Stem cell bill under debate

The bill covering state-funded stem cell research is being debated in the House.

Courtney Blanchard

A Minnesota House committee heard a bill Wednesday that would establish policy for state-funded embryonic stem cell research.

The bill, introduced by campus-area DFL Rep. Phyllis Kahn, became instantly controversial as lawmakers and testifiers raised scientific and ethical questions about research involving human embryos.

After a heated debate that led the House Biosciences and Emerging Technology Committee to close 30 minutes late, lawmakers sent the bill to the Higher Education and Workforce Development Policy and Finance Division Committee without a vote.

Gov. Tim Pawlenty said he wouldn’t support any bill to fund research that involves the destruction of a human embryo.

University assistant professor Meri Firpo, who conducts diabetes research using embryonic stem cells, said she doesn’t understand the governor’s perspective on the issue.

“It’s not clear to me the scientific basis of what he’s saying,” Firpo said. Scientists don’t know for sure if cells can be extracted from embryos without damaging them, she said.

Firpo said part of the controversy might have to do with the common misconception about embryonic stem cell research.

“People get fetal research and embryonic research confused all the time,” Firpo said.

Ranking minority member Michael Beard, R-Shakopee, said Pawlenty’s statements have been blown out of proportion.

“The assertion that somehow the governor, or anybody who wears a conservative stripe like I do proudly, is opposed to stem cell research is, I hope, not a deliberate obfuscation of our real position,” he said.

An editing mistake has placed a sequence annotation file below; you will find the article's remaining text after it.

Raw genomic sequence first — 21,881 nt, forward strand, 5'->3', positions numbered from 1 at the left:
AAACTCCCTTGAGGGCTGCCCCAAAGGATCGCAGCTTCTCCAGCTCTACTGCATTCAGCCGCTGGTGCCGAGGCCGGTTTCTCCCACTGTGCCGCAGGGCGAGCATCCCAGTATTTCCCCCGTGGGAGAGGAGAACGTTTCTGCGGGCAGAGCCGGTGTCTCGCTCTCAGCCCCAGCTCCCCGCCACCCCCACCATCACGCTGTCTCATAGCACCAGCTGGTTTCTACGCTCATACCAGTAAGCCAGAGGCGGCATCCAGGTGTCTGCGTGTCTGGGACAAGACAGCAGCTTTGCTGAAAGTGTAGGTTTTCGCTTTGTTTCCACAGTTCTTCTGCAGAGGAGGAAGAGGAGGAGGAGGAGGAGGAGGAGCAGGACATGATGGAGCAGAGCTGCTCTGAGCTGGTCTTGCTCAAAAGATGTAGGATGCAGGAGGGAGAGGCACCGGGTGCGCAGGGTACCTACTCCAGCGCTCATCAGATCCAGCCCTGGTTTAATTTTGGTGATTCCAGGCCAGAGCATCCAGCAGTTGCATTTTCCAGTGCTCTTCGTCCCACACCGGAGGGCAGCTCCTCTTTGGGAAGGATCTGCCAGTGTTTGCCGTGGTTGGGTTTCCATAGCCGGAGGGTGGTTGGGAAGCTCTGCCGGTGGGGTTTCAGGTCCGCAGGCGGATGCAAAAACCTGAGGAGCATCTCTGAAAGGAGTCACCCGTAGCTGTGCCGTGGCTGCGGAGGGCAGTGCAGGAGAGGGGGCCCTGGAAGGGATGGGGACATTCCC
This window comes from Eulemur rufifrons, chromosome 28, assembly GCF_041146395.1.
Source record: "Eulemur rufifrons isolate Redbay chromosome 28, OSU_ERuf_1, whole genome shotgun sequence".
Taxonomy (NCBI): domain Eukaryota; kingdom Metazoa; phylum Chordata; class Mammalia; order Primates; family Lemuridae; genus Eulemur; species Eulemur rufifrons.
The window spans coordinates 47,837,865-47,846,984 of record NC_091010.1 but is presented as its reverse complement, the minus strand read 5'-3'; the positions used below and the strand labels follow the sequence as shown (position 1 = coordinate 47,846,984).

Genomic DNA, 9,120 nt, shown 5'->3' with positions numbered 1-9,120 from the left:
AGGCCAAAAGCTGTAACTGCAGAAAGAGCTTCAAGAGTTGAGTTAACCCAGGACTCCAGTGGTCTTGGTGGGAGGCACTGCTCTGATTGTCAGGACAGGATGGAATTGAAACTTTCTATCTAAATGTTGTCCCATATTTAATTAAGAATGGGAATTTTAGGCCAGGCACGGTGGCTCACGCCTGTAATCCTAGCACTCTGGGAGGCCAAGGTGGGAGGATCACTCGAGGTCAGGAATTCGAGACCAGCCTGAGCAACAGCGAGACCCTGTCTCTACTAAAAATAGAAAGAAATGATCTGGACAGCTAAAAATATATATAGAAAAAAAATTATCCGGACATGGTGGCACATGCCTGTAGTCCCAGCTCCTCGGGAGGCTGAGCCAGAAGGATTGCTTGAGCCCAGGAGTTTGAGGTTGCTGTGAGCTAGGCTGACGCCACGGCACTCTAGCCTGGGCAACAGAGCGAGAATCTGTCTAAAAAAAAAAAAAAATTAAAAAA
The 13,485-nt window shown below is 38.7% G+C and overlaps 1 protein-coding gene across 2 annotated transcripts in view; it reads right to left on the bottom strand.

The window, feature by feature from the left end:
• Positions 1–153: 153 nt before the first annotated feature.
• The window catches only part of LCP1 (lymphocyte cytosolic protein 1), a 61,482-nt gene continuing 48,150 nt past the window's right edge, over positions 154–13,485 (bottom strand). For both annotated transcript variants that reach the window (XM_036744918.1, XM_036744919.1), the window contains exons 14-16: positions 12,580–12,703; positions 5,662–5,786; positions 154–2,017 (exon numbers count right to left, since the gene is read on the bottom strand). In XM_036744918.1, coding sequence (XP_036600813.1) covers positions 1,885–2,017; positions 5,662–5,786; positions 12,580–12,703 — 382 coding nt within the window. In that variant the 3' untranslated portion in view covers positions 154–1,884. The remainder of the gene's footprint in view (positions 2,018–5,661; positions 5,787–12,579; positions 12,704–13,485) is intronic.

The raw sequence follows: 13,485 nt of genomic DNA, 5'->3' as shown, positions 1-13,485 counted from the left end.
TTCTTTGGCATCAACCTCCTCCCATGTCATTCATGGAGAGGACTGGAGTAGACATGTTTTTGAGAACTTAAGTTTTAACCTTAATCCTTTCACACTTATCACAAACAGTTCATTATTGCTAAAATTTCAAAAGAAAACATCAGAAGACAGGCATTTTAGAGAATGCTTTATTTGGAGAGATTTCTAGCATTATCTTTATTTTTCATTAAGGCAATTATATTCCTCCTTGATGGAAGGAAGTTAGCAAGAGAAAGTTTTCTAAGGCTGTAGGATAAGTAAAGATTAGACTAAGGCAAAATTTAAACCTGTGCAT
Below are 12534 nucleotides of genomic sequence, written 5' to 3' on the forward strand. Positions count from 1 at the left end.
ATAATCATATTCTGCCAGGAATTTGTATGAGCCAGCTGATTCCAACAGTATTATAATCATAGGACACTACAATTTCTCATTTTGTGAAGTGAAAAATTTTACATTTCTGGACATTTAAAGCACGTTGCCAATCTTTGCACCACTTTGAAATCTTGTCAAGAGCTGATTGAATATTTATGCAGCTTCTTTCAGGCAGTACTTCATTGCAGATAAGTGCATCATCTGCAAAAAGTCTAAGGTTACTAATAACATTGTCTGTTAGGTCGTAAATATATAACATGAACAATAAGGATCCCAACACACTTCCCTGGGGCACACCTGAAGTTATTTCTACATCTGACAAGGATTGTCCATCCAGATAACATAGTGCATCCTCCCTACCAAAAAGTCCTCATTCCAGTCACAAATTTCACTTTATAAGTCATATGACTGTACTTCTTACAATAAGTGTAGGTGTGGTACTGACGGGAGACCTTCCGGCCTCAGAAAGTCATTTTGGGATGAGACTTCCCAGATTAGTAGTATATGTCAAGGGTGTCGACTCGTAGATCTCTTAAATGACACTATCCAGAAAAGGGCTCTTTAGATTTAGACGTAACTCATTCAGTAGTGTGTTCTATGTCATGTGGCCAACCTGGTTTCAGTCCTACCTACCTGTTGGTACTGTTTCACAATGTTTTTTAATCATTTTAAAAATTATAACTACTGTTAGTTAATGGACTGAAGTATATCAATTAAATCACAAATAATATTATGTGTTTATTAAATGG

Beard said he doesn’t oppose stem cell research, but he questions the use of embryos.

“The issue is how we deal with our cultural definitions of the foundations of life,” he said.

Rep. Joyce Peppin, R-Rogers, questioned the success of embryonic stem cell research.

“This is not just a simple issue of looking for (cures for) diseases. We’ve had doctors testify that we’ve had zero treatments using embryonic stem cell research,” said Peppin, who unsuccessfully tried to exclude any embryonic stem cell research that would destroy the embryo.

Kahn responded that patients of fertility clinics can donate unused embryos for research.

In many circumstances, the unused embryos are destroyed, she said, but with less controversy than surrounds embryonic stem cell research.

“In vitro fertilization raises really all of the issues that we’re discussing now. And we’ve never looked at it,” Kahn said.

The bill would not dictate whether certain types of stem cell research are legal in the state, but only which types are eligible for state money. Currently, there are several lines in the country that can receive federal money.

Firpo said because of the restriction, researchers must find private funding, slowing down the pace of research.

At the University of California-San Francisco, policy and funding restrictions led Firpo and other scientists to work in a strip mall several miles off campus. Still, scientists were able to derive nearly a dozen stem cell lines.

Now at the University of Minnesota, Firpo said she has University support and clear research guidelines, but there’s a clear division between money spent on stem cell lines that are and are not eligible for federal funds.

“We even have to buy separate pens for the labs,” she said.

After the meeting, Beard said he guessed the governor would not sign the bill in its current state.

“No one here is opposed to stem cell research,” he said. “But some of us do have great pause in taking the public treasury and putting it in areas where it’s just not sitting well in our hearts.”

The bill is House Bill 34.